Surgery for Peritoneal Cancer
The term ‘peritoneum’ refers to the lining of the abdominal cavity. Cancer arising within abdominal organs such as the appendix, bowel or ovaries may spread to involve the peritoneum. Rarely, cancer may also develop within the peritoneum itself.
The treatment of patients with peritoneal cancer is highly specialised and involves a multidisciplinary team including surgeons, anaesthetists, oncologists, radiologists, pathologists, specialist nurses, dietitians, and physiotherapists. In 2013 the National Centre for the treatment of patients with cancer of the peritoneum was established at the Mater Hospital Dublin. Prior to that, patients from Ireland were treated by Mr Brendan Moran and his colleagues at the Peritoneal Malignancy Institute Basingstoke, UK. Mr Moran and his team have generously supported the development of the peritoneal malignancy treatment programme at the Mater Hospital.
The treatment of patients with peritoneal cancer may involve a complex operation known as cytoreductive surgery. Cytoreductive surgery is performed with the aim of removing all tumour involving the peritoneum and may require any, or all, of the following procedures:
- Peritonectomy – removal of the lining of the abdominal cavity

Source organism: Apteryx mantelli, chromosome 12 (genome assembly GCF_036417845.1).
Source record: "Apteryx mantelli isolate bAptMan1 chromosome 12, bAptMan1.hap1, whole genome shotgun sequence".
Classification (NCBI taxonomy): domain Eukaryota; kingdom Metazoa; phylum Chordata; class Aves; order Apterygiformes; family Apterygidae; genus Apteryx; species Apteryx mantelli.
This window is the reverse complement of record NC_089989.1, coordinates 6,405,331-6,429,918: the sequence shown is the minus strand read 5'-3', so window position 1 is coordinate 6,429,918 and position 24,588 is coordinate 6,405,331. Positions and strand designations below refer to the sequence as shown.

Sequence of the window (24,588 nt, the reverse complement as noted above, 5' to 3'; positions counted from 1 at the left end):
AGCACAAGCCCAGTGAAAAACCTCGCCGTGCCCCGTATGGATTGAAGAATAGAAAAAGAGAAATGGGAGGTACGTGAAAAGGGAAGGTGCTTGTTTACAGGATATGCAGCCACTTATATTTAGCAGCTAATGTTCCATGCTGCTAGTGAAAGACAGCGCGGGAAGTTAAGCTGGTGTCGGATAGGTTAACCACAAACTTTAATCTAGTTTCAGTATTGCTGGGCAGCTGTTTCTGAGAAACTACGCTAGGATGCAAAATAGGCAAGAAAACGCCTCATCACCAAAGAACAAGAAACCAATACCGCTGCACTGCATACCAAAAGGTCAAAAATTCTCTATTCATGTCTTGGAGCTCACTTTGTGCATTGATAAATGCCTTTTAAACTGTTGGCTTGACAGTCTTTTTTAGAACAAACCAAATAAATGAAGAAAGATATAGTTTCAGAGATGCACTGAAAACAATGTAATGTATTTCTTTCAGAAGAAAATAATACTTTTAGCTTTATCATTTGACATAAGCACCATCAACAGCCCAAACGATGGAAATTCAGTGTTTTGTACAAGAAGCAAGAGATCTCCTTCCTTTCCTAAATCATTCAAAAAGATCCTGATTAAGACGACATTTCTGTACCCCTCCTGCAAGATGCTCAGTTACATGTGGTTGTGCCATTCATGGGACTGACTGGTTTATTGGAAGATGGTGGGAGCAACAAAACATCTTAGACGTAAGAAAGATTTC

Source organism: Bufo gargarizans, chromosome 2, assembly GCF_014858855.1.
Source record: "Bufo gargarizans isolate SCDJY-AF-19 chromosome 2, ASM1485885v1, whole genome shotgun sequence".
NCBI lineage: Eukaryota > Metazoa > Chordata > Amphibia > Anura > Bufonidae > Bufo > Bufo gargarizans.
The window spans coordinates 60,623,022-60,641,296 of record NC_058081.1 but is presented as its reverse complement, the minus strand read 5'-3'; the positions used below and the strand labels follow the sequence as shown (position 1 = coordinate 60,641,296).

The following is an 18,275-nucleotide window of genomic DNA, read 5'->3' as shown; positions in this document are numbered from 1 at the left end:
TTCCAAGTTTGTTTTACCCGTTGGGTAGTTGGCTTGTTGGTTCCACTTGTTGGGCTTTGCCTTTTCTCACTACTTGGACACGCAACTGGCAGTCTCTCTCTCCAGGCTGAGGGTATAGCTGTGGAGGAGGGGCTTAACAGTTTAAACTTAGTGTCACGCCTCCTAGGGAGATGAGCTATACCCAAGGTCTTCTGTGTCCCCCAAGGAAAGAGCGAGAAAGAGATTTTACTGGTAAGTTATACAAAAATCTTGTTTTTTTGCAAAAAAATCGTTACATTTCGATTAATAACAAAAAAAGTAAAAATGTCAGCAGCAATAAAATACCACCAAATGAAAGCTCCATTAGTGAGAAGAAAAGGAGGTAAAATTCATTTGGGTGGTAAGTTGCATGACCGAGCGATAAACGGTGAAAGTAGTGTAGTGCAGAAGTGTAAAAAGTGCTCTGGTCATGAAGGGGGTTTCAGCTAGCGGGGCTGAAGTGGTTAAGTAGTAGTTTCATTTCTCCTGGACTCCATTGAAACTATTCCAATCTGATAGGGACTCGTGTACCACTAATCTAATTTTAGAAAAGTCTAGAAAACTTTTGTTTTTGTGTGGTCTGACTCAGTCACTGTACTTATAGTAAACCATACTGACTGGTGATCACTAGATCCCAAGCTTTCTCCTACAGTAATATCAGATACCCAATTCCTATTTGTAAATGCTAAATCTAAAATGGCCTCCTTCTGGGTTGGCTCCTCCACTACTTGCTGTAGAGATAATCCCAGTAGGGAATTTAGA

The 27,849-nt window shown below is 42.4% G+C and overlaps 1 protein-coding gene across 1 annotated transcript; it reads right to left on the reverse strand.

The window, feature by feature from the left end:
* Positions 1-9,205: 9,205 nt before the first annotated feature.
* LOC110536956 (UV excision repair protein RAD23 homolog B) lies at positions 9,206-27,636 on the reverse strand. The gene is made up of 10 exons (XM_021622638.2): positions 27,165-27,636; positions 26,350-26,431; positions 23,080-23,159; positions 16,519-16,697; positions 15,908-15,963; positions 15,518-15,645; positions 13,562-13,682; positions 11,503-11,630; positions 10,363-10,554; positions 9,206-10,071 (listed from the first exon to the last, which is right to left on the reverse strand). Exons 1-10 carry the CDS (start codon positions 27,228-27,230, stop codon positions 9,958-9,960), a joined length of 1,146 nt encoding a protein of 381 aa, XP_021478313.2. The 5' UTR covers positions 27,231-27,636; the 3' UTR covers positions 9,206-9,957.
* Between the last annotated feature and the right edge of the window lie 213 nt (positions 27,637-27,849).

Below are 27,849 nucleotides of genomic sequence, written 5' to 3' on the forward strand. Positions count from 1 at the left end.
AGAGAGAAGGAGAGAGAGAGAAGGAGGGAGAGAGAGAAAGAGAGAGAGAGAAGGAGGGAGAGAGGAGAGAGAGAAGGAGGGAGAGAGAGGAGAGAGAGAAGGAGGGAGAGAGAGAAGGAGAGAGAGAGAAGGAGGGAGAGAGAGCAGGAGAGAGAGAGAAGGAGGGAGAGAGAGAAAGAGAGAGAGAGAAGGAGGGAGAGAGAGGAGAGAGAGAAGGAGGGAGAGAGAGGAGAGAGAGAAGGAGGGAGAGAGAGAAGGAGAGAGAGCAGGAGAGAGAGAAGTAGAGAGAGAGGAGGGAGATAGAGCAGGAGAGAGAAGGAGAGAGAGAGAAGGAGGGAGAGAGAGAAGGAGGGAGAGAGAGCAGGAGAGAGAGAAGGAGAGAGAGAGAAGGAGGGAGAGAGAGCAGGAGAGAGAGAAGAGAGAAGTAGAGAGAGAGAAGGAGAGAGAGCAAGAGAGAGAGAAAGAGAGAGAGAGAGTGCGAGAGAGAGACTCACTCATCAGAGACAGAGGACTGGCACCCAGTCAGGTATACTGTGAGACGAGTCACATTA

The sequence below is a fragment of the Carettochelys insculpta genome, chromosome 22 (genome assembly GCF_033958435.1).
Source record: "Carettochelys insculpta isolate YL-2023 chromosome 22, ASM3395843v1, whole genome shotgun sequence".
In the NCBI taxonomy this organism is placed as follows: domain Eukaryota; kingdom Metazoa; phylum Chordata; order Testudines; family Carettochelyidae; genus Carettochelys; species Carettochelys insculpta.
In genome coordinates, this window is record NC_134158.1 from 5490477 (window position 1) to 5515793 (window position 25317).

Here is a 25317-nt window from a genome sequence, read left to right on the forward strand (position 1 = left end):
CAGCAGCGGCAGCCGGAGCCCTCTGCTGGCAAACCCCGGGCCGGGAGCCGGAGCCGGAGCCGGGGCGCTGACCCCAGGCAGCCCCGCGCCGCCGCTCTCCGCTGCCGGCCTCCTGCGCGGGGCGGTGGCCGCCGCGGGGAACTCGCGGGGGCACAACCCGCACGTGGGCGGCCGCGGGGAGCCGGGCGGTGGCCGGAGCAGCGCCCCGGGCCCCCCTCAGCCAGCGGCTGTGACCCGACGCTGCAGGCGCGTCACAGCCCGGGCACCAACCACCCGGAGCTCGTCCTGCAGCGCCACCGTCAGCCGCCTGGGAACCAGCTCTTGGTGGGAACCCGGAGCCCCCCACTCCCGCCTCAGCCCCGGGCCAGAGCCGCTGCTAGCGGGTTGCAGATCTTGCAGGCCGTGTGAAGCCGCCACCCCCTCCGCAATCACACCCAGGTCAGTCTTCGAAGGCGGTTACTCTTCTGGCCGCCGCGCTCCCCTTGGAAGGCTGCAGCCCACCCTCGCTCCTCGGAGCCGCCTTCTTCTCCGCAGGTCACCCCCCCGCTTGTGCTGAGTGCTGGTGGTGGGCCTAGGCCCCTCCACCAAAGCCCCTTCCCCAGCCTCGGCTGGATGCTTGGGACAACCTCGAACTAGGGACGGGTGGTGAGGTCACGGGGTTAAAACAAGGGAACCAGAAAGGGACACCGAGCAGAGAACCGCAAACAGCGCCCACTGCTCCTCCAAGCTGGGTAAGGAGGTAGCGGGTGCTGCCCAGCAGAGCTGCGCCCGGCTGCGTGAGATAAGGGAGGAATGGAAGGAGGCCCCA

- Colectomy - removal of part or all of the large bowel (colon)
- Anterior resection – removal of the rectum
- Omentectomy – removal of the fatty apron covering the abdominal cavity
- Cholecystectomy – removal of the gallbladder
- Splenectomy – removal of the spleen
- Removal of tumour from the surface of the liver
- Gastrectomy – removal of part or all of the stomach
- In females, removal of the womb and ovaries
Immediately after the surgery, heated chemotherapy (HIPEC) is delivered into the abdominal cavity to remove any remaining microscopic (non-visible) cancer cells. The combined cytoreductive surgery and HIPEC procedure can take up to ten hours.
Cytoreductive surgery combined with HIPEC is a major operation and may not be the best treatment option for all patients with peritoneal cancer. The patients most likely to benefit from this approach are those with tumour of the appendix (including patients with a condition known as pseudomyxoma peritonei) or cancer of the large bowel (colorectal cancer) that has spread to involve the peritoneum.
Pseudomyxoma peritonei is a rare condition which typically occurs following rupture of a mucin producing tumour of the appendix. Mucin producing cells may spread to the peritoneum and produce large volumes of a jelly-like liquid. Untreated, swelling of the abdomen and compression of the abdominal organs may follow. Pseudomyxoma does not typically spread to organs outside the abdominal cavity.
In certain circumstances cytoreductive surgery and HIPEC may also be performed for rarer tumours such as abdominal mesothelioma (a tumour arising primarily in the peritoneum) and also for patients with cancer of the ovary, stomach or other organs that has spread to the peritoneum.
Typically patients will spend two weeks in hospital after the surgery, however the recovery period may vary from individual to individual. In certain circumstances, we may recommend further treatment after discharge in the form of (traditional) chemotherapy.